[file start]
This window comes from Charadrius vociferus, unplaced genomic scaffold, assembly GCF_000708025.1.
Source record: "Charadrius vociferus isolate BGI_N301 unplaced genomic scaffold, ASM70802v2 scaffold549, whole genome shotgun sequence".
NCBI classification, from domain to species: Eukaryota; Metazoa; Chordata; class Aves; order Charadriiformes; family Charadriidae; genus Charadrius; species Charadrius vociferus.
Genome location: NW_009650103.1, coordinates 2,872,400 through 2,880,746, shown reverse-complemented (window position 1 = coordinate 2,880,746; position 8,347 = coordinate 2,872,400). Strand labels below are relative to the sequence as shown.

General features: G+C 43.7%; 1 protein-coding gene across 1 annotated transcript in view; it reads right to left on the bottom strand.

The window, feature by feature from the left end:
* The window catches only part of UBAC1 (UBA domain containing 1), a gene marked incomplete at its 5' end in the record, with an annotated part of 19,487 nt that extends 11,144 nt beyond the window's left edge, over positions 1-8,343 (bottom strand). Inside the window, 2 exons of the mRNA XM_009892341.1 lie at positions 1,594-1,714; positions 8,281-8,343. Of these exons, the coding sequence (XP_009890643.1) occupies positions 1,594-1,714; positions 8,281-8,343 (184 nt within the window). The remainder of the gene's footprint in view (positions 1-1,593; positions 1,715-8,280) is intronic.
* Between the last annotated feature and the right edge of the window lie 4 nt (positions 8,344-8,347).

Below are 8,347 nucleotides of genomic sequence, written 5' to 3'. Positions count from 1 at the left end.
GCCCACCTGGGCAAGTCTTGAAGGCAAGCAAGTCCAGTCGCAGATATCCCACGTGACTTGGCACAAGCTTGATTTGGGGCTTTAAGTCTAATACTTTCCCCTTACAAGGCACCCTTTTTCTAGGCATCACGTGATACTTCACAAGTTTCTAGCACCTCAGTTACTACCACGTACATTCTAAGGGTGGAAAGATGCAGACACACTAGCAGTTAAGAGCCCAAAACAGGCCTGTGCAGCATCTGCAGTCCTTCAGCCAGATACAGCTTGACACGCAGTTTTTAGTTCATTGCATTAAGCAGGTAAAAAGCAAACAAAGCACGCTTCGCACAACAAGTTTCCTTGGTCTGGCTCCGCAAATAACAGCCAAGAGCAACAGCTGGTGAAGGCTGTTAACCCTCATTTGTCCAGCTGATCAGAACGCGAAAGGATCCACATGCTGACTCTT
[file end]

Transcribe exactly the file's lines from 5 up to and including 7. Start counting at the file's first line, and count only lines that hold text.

General features: G+C 43.7%; 1 protein-coding gene across 1 annotated transcript in view; it reads right to left on the bottom strand.

The window, feature by feature from the left end:
* The window catches only part of UBAC1 (UBA domain containing 1), a gene marked incomplete at its 5' end in the record, with an annotated part of 19,487 nt that extends 11,144 nt beyond the window's left edge, over positions 1-8,343 (bottom strand). Inside the window, 2 exons of the mRNA XM_009892341.1 lie at positions 1,594-1,714; positions 8,281-8,343. Of these exons, the coding sequence (XP_009890643.1) occupies positions 1,594-1,714; positions 8,281-8,343 (184 nt within the window). The remainder of the gene's footprint in view (positions 1-1,593; positions 1,715-8,280) is intronic.